Trump endorsements fuel disagreement in the GOP ranks

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Donald Trump

If a common thread runs through almost all of Trump’s recommendations, it is his habit to reward allies and punish enemies. So far, at the national level, he has supported the main challengers of four House GOP incumbents and one incumbent Senator – all of whom have voted for impeachment.

When it comes to state and local races, Trump’s stamp of approval is often linked in one way or another to his failed efforts to have the 2020 election result nullified. In the three foreign ministers’ competitions he endorsed – Arizona, Georgia, and Michigan – the common denominator is that his allegations of election fraud in those locations have been rejected by current secretaries for lack of evidence.

In Arizona, where Trump supported US Secretary of State Mark Finchem’s bid for Secretary of State this week, Finchem fits the Trump model. He’s not the only Trump supporter in the GOP space, but he’s arguably the most dedicated. He claims the 2020 election was stolen from Trump, participated in the “Stop the Steal” movement, attended the January 6 rally at the US Capitol, and promoted QAnon-sponsored conspiracy theories.

Trump has been particularly active in Georgia, where three of the state’s top Republicans have drawn the wrath of Trump for defying his efforts to overturn President Joe Biden’s victory.

He supports MP Jody Hice in a key challenge against GOP Secretary of State Brad Raffensperger – who defied Trump’s requests to “find” more votes for him than were counted in Georgia – and against Burt Jones in the open GOP area code for Lieutenant Governor. Jones is part of a group of state senators who have called on Governor Brian Kemp to convene an emergency meeting to overturn the Georgia presidential election results after Biden’s victory.

Trump has not yet supported himself in the governor race. But after months of publicly denouncing Kemp, there is little doubt where the former president stands.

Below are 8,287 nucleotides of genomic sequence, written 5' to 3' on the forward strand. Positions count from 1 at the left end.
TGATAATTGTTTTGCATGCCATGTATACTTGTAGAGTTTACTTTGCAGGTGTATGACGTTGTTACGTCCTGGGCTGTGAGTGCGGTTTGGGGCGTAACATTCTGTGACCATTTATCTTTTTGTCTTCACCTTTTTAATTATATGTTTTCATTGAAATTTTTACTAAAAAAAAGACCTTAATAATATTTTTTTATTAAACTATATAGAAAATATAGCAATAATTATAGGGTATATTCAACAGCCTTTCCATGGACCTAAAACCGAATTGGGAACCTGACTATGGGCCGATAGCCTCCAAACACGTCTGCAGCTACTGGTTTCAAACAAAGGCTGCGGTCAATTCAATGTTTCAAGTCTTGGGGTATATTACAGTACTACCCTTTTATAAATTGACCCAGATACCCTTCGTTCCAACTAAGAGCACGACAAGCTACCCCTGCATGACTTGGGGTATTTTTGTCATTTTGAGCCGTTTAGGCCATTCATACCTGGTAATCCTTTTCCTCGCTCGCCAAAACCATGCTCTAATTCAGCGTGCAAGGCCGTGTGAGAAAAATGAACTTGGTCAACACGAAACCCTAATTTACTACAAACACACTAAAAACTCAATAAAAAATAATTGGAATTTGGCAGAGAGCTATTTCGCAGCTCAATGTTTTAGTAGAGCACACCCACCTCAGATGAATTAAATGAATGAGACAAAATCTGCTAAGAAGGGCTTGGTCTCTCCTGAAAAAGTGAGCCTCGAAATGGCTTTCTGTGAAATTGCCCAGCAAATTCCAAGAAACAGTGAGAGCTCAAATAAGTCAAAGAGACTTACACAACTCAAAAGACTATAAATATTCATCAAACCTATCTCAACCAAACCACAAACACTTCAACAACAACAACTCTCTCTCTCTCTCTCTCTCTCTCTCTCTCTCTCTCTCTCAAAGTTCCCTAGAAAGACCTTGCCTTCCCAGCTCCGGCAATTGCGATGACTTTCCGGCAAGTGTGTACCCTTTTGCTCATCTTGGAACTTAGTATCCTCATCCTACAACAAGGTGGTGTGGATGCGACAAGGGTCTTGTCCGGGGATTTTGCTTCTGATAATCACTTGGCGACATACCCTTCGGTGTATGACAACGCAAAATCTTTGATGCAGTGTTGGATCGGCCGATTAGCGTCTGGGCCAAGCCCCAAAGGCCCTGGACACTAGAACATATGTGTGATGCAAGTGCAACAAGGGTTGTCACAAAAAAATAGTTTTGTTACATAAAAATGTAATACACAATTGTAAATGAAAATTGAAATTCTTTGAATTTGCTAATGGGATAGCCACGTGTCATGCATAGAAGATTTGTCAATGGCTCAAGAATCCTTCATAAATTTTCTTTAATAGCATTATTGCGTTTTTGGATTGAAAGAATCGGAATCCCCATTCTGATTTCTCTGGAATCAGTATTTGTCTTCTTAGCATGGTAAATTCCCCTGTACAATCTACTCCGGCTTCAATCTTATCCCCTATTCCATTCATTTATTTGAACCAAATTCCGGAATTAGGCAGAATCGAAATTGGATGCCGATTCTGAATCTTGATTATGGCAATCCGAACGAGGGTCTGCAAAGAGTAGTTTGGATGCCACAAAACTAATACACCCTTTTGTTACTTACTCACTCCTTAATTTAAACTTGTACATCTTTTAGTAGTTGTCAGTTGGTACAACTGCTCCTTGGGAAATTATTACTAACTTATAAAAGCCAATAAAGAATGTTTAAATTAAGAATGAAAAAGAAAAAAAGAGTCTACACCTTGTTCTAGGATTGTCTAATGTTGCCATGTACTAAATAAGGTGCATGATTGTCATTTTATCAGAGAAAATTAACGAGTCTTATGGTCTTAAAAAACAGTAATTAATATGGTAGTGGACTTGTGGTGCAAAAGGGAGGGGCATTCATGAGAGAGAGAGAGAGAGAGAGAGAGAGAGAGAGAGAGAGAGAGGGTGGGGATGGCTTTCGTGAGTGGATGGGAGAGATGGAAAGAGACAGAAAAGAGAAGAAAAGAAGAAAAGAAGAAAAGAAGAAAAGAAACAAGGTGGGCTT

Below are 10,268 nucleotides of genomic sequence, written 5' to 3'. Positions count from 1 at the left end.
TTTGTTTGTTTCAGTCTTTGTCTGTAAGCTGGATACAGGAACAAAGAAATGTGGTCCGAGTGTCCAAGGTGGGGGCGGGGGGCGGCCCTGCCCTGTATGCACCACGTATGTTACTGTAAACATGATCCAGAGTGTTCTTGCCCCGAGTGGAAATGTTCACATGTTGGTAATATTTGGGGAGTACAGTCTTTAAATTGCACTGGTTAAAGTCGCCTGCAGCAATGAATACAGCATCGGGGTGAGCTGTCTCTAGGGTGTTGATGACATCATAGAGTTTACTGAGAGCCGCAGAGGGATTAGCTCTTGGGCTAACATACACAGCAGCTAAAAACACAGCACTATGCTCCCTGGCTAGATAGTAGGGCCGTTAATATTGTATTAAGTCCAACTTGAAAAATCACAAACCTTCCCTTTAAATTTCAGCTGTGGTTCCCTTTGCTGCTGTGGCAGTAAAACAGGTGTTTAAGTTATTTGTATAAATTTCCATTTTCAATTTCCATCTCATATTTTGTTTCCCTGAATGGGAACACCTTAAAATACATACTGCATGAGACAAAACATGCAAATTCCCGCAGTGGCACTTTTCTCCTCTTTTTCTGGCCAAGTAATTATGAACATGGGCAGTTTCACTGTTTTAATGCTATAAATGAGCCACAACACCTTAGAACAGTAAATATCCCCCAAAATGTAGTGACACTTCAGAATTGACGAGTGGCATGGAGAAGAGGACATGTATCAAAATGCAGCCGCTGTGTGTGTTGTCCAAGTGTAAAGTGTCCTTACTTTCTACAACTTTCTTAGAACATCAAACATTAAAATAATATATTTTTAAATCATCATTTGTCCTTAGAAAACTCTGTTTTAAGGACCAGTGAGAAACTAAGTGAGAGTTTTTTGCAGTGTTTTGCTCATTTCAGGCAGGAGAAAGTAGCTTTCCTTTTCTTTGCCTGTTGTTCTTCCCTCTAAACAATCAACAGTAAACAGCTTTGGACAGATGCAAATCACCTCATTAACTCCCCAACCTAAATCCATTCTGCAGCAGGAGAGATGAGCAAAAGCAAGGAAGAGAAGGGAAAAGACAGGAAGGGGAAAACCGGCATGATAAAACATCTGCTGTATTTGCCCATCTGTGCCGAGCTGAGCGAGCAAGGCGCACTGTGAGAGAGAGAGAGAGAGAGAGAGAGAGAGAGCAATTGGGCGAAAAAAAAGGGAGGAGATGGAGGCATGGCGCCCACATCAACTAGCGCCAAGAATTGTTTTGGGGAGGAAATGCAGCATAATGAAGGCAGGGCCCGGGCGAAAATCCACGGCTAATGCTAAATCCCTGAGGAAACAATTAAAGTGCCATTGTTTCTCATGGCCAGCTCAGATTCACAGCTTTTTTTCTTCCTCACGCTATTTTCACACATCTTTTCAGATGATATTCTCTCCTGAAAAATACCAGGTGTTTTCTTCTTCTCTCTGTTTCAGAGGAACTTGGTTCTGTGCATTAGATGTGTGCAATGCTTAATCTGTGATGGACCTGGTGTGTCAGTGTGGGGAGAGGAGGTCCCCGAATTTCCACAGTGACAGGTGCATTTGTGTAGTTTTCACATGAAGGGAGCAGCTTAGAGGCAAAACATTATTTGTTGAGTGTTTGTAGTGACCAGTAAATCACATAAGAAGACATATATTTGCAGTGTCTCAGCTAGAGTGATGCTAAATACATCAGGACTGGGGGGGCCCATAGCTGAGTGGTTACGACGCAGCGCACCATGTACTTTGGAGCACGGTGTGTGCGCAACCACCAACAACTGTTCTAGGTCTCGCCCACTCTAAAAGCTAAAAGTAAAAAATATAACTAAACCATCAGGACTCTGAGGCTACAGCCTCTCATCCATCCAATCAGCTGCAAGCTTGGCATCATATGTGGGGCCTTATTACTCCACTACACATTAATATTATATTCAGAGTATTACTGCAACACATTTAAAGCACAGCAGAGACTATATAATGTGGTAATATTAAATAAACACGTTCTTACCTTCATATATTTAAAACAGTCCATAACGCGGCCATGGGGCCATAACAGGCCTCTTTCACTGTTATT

For some Republicans, Trump’s efforts to overthrow GOP incumbents in federal and state elections run counter to the party’s interests in a mid-term election where Republicans are in close proximity to regain control of Congress. While the party is focused on the parliamentary elections in November 2022, Trump’s eyes are on the pre-election season starting next spring.

“Donald Trump continues to add to the chaos in the Republican Party. It confuses the average Republican voter, “said Georgia GOP Lt. Gov. Geoff Duncan, a Trump critic who is not running for re-election. “The only question that seems to matter when Trump gives his approval is, ‘Are you with us in the electoral conspiracy?’ Not: “Do you believe in a smaller government? Do you support law enforcement? Do you believe in lower regulations? ‘ Instead it says: ‘Are you with me?’ “

In Michigan, where Trump recently endorsed a key challenger for veteran GOP rep Fred Upton and voted favorites in two other state races, the influence of the former president is already being felt.

“His early advocates made an immediate impact in Michigan’s political circles, turning some of wholly unknown status into candidates to be reckoned with,” noted John Sellek, a senior Republican adviser in Michigan.

“[Trump’s] early picks clearly come with a touch of vengeance, ”he said. “How the primaries will end is still up in the air due to the redistribution and how the races will develop. But its impact on the nominations made at the state’s GOP convention is likely complete and complete. We should expect more confirmations to come. “

With dozens of endorsements in the House of Representatives, Senate, Board of Governors, Attorney General, and state legislature competitions – not to mention his longstanding involvement in cherry-picking GOP presidencies in the state – Trump will continue to reshape the party according to his image. Those efforts would prove helpful to him if he ran for president again in 2024.

Many Republicans see this as a welcome prospect as the party base has moved in a direction more aligned with Trump’s policies.

“Before 2015, there are good arguments that the Beltway version of the Republican Party has moved away from the grassroots,” said Drew McKissick, the Trump-backed chairman of the GOP in South Carolina.